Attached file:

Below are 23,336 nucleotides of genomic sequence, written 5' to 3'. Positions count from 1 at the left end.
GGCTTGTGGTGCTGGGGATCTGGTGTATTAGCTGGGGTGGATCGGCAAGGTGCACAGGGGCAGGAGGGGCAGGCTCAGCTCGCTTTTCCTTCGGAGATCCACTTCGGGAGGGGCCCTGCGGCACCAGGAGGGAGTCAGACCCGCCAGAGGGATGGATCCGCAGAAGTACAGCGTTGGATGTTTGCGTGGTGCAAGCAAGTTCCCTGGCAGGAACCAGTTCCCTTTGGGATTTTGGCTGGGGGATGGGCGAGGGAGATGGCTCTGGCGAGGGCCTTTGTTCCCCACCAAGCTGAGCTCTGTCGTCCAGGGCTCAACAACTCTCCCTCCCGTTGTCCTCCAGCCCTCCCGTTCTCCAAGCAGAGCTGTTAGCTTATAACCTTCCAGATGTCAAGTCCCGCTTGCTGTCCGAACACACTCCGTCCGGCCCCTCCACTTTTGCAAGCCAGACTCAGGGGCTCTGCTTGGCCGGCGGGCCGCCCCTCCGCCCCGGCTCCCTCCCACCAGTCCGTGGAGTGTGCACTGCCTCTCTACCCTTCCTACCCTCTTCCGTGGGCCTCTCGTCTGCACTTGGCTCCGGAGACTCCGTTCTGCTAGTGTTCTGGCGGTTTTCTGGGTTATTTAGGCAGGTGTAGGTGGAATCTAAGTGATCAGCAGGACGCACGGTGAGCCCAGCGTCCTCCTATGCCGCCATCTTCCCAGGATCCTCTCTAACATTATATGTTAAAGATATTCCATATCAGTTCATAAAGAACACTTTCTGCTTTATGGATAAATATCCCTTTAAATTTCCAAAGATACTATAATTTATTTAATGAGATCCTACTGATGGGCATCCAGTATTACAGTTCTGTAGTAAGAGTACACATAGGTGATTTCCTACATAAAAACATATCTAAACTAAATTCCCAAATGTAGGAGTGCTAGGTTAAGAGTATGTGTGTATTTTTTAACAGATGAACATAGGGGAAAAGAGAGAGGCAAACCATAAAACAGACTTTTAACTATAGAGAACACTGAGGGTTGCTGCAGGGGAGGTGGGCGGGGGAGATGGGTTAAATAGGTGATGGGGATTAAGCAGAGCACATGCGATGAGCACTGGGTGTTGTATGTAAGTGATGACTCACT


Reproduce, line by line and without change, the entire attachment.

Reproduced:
Below are 23,336 nucleotides of genomic sequence, written 5' to 3'. Positions count from 1 at the left end.
GGCTTGTGGTGCTGGGGATCTGGTGTATTAGCTGGGGTGGATCGGCAAGGTGCACAGGGGCAGGAGGGGCAGGCTCAGCTCGCTTTTCCTTCGGAGATCCACTTCGGGAGGGGCCCTGCGGCACCAGGAGGGAGTCAGACCCGCCAGAGGGATGGATCCGCAGAAGTACAGCGTTGGATGTTTGCGTGGTGCAAGCAAGTTCCCTGGCAGGAACCAGTTCCCTTTGGGATTTTGGCTGGGGGATGGGCGAGGGAGATGGCTCTGGCGAGGGCCTTTGTTCCCCACCAAGCTGAGCTCTGTCGTCCAGGGCTCAACAACTCTCCCTCCCGTTGTCCTCCAGCCCTCCCGTTCTCCAAGCAGAGCTGTTAGCTTATAACCTTCCAGATGTCAAGTCCCGCTTGCTGTCCGAACACACTCCGTCCGGCCCCTCCACTTTTGCAAGCCAGACTCAGGGGCTCTGCTTGGCCGGCGGGCCGCCCCTCCGCCCCGGCTCCCTCCCACCAGTCCGTGGAGTGTGCACTGCCTCTCTACCCTTCCTACCCTCTTCCGTGGGCCTCTCGTCTGCACTTGGCTCCGGAGACTCCGTTCTGCTAGTGTTCTGGCGGTTTTCTGGGTTATTTAGGCAGGTGTAGGTGGAATCTAAGTGATCAGCAGGACGCACGGTGAGCCCAGCGTCCTCCTATGCCGCCATCTTCCCAGGATCCTCTCTAACATTATATGTTAAAGATATTCCATATCAGTTCATAAAGAACACTTTCTGCTTTATGGATAAATATCCCTTTAAATTTCCAAAGATACTATAATTTATTTAATGAGATCCTACTGATGGGCATCCAGTATTACAGTTCTGTAGTAAGAGTACACATAGGTGATTTCCTACATAAAAACATATCTAAACTAAATTCCCAAATGTAGGAGTGCTAGGTTAAGAGTATGTGTGTATTTTTTAACAGATGAACATAGGGGAAAAGAGAGAGGCAAACCATAAAACAGACTTTTAACTATAGAGAACACTGAGGGTTGCTGCAGGGGAGGTGGGCGGGGGAGATGGGTTAAATAGGTGATGGGGATTAAGCAGAGCACATGCGATGAGCACTGGGTGTTGTATGTAAGTGATGACTCACT